Alumni Spotlight: Sara Medd `06 (AAS and BS Fashion Merchandising Management)

Sara Medd photo by Robin Roemer   

Sara Medd – `06 (Fashion Merchandising Management) Stylist and Founder of “Greyscale Goods”, a unique shopping platform, wherein clients can register and receive shipments of styled looks that are gender-neutral and easily attainable.  Here she speaks to us about how FIT has influenced her business and how FIT’s tools and education have made her dreams a reality. 

So we’re going to step back to look at your time here.  What was it like here for you at FIT?

Sara: It was really good. I was really happy that it was a very business-centric program. I felt like it was the perfect preparation for my career.  After graduation, I got a job at Tahari and I was in sales for a private label that we did for Dillard’s. I was doing wholesale for about a year and a half and then I moved into the design department and they gave me the opportunity to be an Associate Designer, but essentially it was a merchandising role. It was a lot of product development: adapting existing styles versus actual design. I was perfectly prepared to be in a product development role because of the FMM degree, so I really felt comfortable.

What class or classes were the most influential for you? 

Sara: Oh, it’s been so long. I do have memories of certain classes that were most enjoyable to me. I definitely think that my product development class was incredibly helpful. It was a workshop type of class and I remember wanting to really sink my teeth into that because we went through the process of designing and essentially putting together and merchandising a collection. I loved my e-commerce class.  That was probably one of my favorite classes. It was in depth about putting together an e-commerce site.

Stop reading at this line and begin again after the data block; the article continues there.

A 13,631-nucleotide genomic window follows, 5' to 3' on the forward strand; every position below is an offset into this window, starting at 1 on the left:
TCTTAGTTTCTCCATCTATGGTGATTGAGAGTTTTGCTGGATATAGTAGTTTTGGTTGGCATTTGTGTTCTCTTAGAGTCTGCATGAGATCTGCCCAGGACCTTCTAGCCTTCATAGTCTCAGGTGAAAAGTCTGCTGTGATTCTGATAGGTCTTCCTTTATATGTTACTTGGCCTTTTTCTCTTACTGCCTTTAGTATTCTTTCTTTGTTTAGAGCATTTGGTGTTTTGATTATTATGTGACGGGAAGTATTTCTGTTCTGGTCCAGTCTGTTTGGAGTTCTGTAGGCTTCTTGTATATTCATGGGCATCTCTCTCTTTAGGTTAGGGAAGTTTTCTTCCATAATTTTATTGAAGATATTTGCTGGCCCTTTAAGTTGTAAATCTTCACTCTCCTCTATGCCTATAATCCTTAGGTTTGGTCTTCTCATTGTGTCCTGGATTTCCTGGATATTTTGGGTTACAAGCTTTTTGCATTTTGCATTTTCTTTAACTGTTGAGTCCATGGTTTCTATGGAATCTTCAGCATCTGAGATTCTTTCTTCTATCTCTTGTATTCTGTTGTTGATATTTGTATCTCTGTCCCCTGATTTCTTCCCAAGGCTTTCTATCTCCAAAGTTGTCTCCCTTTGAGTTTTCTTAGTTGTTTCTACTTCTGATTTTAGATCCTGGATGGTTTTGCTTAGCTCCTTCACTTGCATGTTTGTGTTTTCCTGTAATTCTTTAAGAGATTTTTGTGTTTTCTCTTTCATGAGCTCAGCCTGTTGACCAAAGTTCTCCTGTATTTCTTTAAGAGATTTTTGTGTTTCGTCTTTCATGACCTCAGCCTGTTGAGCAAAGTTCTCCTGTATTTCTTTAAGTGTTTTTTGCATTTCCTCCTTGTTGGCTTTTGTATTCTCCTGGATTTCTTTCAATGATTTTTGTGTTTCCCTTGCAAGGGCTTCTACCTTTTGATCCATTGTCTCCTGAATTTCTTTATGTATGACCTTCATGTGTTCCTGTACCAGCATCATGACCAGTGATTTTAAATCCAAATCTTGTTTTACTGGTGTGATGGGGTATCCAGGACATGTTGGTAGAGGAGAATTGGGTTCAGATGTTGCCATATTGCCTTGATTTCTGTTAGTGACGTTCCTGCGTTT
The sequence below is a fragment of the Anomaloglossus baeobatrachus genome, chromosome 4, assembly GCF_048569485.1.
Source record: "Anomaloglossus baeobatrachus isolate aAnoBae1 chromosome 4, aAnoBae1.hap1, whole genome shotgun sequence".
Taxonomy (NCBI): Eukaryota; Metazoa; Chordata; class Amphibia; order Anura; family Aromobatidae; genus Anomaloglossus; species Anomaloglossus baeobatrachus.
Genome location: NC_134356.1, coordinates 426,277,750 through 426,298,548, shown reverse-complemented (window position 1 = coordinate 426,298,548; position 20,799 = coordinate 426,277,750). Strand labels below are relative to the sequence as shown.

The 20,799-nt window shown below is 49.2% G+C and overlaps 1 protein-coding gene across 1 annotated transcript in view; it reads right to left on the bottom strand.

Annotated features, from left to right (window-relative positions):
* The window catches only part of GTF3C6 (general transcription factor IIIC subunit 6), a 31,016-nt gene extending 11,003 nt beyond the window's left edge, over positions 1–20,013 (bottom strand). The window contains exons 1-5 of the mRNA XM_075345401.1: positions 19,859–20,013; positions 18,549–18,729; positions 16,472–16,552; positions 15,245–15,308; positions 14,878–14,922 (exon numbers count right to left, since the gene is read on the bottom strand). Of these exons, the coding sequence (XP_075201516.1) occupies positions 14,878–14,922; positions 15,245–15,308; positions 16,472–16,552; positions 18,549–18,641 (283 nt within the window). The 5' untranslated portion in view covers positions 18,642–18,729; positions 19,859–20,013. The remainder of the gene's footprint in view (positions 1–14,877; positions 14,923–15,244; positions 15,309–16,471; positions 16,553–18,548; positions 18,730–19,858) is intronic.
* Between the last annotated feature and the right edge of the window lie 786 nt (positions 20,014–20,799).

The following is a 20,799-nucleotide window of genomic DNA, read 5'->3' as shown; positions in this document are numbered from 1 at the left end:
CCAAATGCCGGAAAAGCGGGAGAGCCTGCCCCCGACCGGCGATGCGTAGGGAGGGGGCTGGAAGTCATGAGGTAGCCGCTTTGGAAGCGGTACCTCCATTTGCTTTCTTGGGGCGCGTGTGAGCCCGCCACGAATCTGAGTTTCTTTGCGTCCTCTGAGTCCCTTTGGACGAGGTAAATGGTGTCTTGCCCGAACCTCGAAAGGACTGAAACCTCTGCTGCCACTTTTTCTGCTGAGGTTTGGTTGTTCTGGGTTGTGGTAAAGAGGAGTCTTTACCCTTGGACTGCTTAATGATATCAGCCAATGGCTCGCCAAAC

Do you recall the most valuable experience that you had here at FIT?

Sara: I think that the strong business core of the FMM program has now been so beneficial in creating Greyscale Goods: writing a business plan, accounting, buying. I’m so thankful I had those business classes. Also, I would say just the mere fact that FIT is in New York and being in Manhattan.  I think that it allows natural opportunities to arise and having access to the speakers that would come in (I believe we had amazing speakers because we were so convenient to stop by).  I think that being able to go to the fashion district and use M&J trimmings, or to go to Mood Fabrics on any given day was so convenient. The access is so much greater because everything is right there. You know what else I really enjoyed?  I remember doing office visits and being able to go into buyers offices. It was like a field trip. We would go in and talk to the buyers and also visit wholesale showrooms. That was definitely a standout opportunity that you don’t get at just any school. It was a very specific-to-FIT opportunity and it was a valuable experience.

How did you get into styling from product development? Describe the timeline in your biography.

Sara: I was in that product development role until October 2009, but just before that, (probably that summer) I started realizing that I was not made to sit in an office in front of a computer for 8 or 9 hours a day.  I realized that, while my job was fulfilling in some ways, I essentially wanted to work for myself.  The role of a stylist seemed natural for me. In some ways, styling is kind of like product development, bringing together existing elements and then putting them together in a new way that makes sense and is interesting. Product development uses existing styles and puts them together into a collection that is tight and concise. Styling is putting together the best parts of what other designers have already created into a picture or an outfit that makes sense for the client.